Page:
Friday, October 24, 2014

New Tory Hate Speech Laws? Richard Warman On Government's New Anti-Terror Initiatives

So I read this this morning:

OTTAWA — The Conservatives are understood to be considering new legislation that would make it an offence to condone terrorist acts online.

There is frustration in government, and among law enforcement agencies, that the authorities can’t detain or arrest people who express sympathy for atrocities committed overseas and who may pose a threat to public safety, one Conservative MP said. “Do we need new offences? If so which?”

Sources suggest the government is likely to bring in new hate speech legislation that would make it illegal to claim terrorist acts are justified online.

I emailed Richard Warman, an expert the legal status of on-line hate-speech, and he was kind enough to offer these brief comments:

Extreme online hate posts that target groups or justify violence based on their religion, race, or nationality were illegal under s. 13 of the Canadian Human Rights Act.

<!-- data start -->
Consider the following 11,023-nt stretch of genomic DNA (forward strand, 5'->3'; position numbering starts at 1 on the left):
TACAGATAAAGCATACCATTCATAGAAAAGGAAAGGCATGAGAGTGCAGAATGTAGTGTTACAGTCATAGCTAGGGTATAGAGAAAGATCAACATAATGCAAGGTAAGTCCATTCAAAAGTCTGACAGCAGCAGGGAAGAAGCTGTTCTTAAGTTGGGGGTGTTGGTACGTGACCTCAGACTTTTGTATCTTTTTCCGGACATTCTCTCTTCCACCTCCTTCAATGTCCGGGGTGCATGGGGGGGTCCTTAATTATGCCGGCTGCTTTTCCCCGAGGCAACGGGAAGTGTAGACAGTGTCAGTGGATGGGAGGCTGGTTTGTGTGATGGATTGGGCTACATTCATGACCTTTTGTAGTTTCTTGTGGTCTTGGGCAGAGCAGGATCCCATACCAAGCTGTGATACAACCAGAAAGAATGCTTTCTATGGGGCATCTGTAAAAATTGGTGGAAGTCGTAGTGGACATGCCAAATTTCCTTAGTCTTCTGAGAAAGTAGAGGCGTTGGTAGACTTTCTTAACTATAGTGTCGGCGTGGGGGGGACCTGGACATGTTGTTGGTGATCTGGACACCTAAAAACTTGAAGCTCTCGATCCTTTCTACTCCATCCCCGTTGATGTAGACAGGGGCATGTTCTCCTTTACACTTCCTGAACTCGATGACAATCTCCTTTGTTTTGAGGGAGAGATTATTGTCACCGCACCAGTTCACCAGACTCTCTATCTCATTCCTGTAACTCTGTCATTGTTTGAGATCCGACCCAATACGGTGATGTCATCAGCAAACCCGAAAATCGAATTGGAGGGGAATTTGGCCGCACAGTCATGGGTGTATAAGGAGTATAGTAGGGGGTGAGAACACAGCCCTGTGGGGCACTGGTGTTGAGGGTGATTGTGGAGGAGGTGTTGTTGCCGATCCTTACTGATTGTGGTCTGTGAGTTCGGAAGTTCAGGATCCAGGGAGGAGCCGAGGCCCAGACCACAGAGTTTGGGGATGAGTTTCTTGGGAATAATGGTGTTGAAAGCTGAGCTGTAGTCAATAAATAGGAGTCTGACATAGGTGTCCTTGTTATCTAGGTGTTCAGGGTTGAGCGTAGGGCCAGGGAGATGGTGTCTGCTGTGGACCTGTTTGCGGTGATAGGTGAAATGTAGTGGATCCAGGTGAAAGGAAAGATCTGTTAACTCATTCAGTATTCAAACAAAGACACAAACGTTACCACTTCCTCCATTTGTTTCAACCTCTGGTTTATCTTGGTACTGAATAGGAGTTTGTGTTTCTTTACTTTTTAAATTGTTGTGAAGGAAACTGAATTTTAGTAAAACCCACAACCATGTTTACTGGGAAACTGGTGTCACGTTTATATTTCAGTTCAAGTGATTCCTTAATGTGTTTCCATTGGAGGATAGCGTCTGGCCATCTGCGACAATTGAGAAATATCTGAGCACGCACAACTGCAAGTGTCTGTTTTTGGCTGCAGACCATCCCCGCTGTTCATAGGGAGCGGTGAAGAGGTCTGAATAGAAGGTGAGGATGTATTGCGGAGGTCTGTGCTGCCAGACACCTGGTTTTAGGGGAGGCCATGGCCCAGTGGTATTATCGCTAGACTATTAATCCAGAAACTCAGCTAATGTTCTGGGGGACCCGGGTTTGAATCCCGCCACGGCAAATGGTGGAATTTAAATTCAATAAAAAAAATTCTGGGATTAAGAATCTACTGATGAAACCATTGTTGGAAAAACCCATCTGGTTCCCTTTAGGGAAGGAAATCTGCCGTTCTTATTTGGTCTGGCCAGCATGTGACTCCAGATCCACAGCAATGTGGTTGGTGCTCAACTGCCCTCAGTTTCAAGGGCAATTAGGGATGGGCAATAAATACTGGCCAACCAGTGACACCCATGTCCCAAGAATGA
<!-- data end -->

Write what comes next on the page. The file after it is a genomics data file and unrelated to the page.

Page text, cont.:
Conservative Party MPs voted unanimously to repeal s. 13 in June of 2012.  The Conservatives destroyed the only effective legal protection against online hate speech.  Conservative MP Brian Storseth described himself as "ecstatic".  Jonathan Kay of the National Post said "good riddance".

It was the Conservatives who dismantled the law that protected Canadians from online terror.

It would be beyond ironic if the Tories were to resurrect, or create something indistinguishable from, the law they spent so many years trying to get rid of.


The Mound of Sound said...

Of course it's for the government to decide who is a terrorist and who is something else, a freedom fighter perhaps. The excesses of one may be mirrored by the other but only one is an atrocity. All you have to do is Google "dahiyeh."

crf said...

The government should think twice.

The law may be very difficult to enforce, but it will create a perception in the public's mind that these laws are useful in fighting terror.

So assuming such a law is in force, what happens if the next terror attack happens, and reporters trawling through the attacker's social media find lots of messages praising ISIS or whatever extremist cause, as is likely? They'll (unfairly) blame the government for not finding him and doing something about it beforehand.

Polyorchnid Octopunch said...

This is not even close to being the same law. It'll be used to stifle people who, for example, nod approvingly about FNs in BC obstructing the Northern Gateway, or who complain about Israeli treatment of Gaza (thereby condoning Palestinian resistance).